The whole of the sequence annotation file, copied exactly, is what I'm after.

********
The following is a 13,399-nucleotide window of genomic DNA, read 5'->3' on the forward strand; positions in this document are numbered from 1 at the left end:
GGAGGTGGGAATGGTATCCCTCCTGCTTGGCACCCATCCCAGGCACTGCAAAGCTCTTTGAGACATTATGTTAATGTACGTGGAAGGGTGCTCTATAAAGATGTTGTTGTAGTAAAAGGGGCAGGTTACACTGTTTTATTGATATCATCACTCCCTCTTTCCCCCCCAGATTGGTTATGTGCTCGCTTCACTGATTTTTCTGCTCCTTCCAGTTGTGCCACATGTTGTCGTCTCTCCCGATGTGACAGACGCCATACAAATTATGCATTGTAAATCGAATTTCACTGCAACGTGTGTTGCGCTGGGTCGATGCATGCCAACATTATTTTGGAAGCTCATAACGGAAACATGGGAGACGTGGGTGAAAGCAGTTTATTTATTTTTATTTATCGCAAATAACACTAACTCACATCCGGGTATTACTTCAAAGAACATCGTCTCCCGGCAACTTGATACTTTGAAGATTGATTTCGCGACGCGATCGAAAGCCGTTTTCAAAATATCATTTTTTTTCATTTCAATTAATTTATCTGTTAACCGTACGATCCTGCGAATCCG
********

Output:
The following is a 13,399-nucleotide window of genomic DNA, read 5'->3' on the forward strand; positions in this document are numbered from 1 at the left end:
GGAGGTGGGAATGGTATCCCTCCTGCTTGGCACCCATCCCAGGCACTGCAAAGCTCTTTGAGACATTATGTTAATGTACGTGGAAGGGTGCTCTATAAAGATGTTGTTGTAGTAAAAGGGGCAGGTTACACTGTTTTATTGATATCATCACTCCCTCTTTCCCCCCCAGATTGGTTATGTGCTCGCTTCACTGATTTTTCTGCTCCTTCCAGTTGTGCCACATGTTGTCGTCTCTCCCGATGTGACAGACGCCATACAAATTATGCATTGTAAATCGAATTTCACTGCAACGTGTGTTGCGCTGGGTCGATGCATGCCAACATTATTTTGGAAGCTCATAACGGAAACATGGGAGACGTGGGTGAAAGCAGTTTATTTATTTTTATTTATCGCAAATAACACTAACTCACATCCGGGTATTACTTCAAAGAACATCGTCTCCCGGCAACTTGATACTTTGAAGATTGATTTCGCGACGCGATCGAAAGCCGTTTTCAAAATATCATTTTTTTTCATTTCAATTAATTTATCTGTTAACCGTACGATCCTGCGAATCCG